Litigation Funding Declared Illegal

PUBLISHED: 21st April 2016

Photo to illustrate article

Persona Digital Telephony Ltd v Minister for Public Enterprise (No. 2) [2016] IEHC

In a judgment delivered on 20 April 2016 the High Court declared that professional third party funding of litigation is prohibited in Ireland.

The ruling was given in the course of the long running litigation surrounding the grant of the second GSM mobile telephone license to ESAT Digifone in the 1990s.

The Plaintiff asserted that it was unable to fund the litigation and a British company (Harbour Fund III LP) was prepared to do so for a share of the proceeds if the action succeeds.  The Plaintiff brought an application seeking a declaration that in entering into a litigation funding arrangement with a professional third party funder, it was not engaging in an abuse of process and/or not contravening rules on maintenance and champerty. 

Maintenance is the support of litigation by a third party without a legitimate interest in the case.  Champerty is an aggravated form of maintenance where the litigation is supported in return for a share of the proceeds.  These ancient torts have not been repealed in Ireland which is in contrast to the position in England and Wales and other common law jurisdictions where professional litigation funding is permissible.

The court considered a number of related decisions, including recent cases where ATE insurance for litigation was held not to amount to maintenance or champerty - for details click here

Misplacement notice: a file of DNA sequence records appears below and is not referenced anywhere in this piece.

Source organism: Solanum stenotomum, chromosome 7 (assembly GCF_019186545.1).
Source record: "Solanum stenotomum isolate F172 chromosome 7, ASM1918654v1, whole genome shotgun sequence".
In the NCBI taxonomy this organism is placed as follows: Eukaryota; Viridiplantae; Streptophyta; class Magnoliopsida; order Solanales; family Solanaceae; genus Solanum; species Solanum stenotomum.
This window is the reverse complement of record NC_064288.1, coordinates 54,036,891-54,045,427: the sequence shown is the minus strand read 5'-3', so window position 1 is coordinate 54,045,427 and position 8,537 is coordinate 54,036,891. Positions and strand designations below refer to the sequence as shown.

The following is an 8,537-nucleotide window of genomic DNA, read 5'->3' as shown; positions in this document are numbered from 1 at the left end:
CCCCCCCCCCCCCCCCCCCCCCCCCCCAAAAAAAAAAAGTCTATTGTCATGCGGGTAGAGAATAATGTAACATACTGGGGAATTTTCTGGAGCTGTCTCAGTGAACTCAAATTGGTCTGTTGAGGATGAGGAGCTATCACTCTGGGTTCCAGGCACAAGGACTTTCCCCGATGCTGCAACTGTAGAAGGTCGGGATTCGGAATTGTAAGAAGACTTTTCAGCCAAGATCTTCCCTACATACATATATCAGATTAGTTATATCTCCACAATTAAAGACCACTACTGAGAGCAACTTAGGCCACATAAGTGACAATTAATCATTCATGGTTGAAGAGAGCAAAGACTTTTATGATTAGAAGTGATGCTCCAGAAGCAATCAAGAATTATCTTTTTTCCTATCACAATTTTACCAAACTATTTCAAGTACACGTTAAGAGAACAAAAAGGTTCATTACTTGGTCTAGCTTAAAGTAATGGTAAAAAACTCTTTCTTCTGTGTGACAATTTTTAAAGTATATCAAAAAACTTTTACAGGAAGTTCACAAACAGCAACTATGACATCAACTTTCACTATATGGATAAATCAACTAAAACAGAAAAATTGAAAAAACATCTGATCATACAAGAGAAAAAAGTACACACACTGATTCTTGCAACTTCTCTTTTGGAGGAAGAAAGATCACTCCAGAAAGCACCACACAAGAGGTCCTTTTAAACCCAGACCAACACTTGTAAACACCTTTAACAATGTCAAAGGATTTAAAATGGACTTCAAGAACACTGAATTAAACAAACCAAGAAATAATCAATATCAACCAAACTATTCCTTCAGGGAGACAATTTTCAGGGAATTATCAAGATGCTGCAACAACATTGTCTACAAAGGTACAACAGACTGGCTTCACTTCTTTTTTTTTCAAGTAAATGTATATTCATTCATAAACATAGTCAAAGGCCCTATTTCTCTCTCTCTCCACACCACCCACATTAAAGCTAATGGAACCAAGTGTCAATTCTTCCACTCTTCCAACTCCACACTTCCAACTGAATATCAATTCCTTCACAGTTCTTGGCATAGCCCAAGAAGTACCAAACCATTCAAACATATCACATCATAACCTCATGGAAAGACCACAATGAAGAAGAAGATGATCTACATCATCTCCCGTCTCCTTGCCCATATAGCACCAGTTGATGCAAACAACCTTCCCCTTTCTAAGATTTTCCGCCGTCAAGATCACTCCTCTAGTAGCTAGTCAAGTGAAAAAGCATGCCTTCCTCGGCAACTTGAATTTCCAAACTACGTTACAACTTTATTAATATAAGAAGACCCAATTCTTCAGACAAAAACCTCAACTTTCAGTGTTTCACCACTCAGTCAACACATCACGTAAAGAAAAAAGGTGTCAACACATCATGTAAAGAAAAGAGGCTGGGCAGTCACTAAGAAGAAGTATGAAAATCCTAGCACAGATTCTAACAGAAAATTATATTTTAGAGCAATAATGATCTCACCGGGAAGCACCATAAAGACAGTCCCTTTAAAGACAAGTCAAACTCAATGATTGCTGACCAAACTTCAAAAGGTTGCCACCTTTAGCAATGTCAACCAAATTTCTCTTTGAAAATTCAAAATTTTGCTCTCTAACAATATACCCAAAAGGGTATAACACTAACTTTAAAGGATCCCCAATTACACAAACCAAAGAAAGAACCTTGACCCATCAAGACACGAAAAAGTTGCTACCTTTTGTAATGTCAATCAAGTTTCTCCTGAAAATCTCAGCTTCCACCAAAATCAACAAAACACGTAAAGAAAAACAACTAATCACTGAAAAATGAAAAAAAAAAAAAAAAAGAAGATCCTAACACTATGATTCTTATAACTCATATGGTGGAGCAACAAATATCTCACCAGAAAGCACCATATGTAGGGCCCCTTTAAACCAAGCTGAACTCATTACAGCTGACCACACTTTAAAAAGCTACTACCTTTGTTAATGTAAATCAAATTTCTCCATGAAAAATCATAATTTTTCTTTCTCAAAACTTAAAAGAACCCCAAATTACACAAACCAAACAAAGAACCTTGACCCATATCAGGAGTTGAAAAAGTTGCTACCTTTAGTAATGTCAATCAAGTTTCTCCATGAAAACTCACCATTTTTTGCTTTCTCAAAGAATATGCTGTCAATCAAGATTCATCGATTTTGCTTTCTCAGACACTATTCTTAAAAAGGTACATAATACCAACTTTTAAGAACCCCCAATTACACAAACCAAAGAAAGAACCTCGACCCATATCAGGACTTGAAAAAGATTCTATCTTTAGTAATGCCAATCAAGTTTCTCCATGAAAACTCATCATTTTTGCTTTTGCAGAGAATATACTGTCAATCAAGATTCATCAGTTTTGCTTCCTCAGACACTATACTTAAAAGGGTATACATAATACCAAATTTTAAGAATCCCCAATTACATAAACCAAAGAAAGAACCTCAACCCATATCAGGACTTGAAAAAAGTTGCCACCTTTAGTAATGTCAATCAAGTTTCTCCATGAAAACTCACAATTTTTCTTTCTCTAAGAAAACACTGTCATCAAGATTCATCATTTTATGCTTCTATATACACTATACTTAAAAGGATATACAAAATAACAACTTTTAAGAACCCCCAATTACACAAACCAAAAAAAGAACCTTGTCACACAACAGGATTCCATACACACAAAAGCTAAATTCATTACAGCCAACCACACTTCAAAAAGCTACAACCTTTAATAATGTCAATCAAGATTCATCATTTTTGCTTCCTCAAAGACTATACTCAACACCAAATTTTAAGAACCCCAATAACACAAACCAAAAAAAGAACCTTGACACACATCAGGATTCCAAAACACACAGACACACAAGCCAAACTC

In reaching its decision, the court found, as follows:

"In conclusion, maintenance and champerty continue to be torts and offences in this jurisdiction.  From the Irish authorities above mentioned, there is a prohibition on an entity funding litigation in which it has no independent or bona fides interest, for a share of the profits.  It is the view of this Court that Harbour III LP, as a professional third party litigation funder, has no independent interest in this present litigation.  Furthermore, it is clear that third party funding arrangements cannot be viewed as being consistent with public policy in this jurisdiction or that modern ideas of propriety in litigation have expanded to such an extent to afford this Court the opportunity to characterise this funding arrangement as acceptable.  While the plaintiff has pressed upon the court that there is a lack of clarity in this regard, that submission is not accepted in view of the consistent line of authorities to the contrary."

This decision will come as a blow to businesses who may have good legal claims which they cannot afford to bring/maintain.

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